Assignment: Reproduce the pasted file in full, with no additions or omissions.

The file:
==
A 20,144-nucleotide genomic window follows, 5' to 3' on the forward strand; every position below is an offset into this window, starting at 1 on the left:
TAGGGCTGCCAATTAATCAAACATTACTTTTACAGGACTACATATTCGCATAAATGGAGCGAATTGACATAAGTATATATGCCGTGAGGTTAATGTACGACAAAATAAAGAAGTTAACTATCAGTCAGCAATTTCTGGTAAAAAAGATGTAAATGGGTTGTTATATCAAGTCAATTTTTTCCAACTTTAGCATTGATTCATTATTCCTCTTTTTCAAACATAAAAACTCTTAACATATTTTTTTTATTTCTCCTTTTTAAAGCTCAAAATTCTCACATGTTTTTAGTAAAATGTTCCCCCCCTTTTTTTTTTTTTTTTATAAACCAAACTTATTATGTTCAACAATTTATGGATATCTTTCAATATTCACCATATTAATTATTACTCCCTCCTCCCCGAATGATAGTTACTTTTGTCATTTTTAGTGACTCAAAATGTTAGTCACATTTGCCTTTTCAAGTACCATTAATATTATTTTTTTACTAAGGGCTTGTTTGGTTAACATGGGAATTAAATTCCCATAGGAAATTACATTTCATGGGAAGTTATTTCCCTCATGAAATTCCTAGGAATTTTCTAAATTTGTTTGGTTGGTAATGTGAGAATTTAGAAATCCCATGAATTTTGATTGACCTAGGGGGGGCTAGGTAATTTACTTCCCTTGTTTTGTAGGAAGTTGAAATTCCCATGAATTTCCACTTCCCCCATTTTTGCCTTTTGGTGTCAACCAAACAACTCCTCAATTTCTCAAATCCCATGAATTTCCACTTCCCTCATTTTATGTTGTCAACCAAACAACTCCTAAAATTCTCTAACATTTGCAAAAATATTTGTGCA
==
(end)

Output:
A 20,144-nucleotide genomic window follows, 5' to 3' on the forward strand; every position below is an offset into this window, starting at 1 on the left:
TAGGGCTGCCAATTAATCAAACATTACTTTTACAGGACTACATATTCGCATAAATGGAGCGAATTGACATAAGTATATATGCCGTGAGGTTAATGTACGACAAAATAAAGAAGTTAACTATCAGTCAGCAATTTCTGGTAAAAAAGATGTAAATGGGTTGTTATATCAAGTCAATTTTTTCCAACTTTAGCATTGATTCATTATTCCTCTTTTTCAAACATAAAAACTCTTAACATATTTTTTTTATTTCTCCTTTTTAAAGCTCAAAATTCTCACATGTTTTTAGTAAAATGTTCCCCCCCTTTTTTTTTTTTTTTTATAAACCAAACTTATTATGTTCAACAATTTATGGATATCTTTCAATATTCACCATATTAATTATTACTCCCTCCTCCCCGAATGATAGTTACTTTTGTCATTTTTAGTGACTCAAAATGTTAGTCACATTTGCCTTTTCAAGTACCATTAATATTATTTTTTTACTAAGGGCTTGTTTGGTTAACATGGGAATTAAATTCCCATAGGAAATTACATTTCATGGGAAGTTATTTCCCTCATGAAATTCCTAGGAATTTTCTAAATTTGTTTGGTTGGTAATGTGAGAATTTAGAAATCCCATGAATTTTGATTGACCTAGGGGGGGCTAGGTAATTTACTTCCCTTGTTTTGTAGGAAGTTGAAATTCCCATGAATTTCCACTTCCCCCATTTTTGCCTTTTGGTGTCAACCAAACAACTCCTCAATTTCTCAAATCCCATGAATTTCCACTTCCCTCATTTTATGTTGTCAACCAAACAACTCCTAAAATTCTCTAACATTTGCAAAAATATTTGTGCA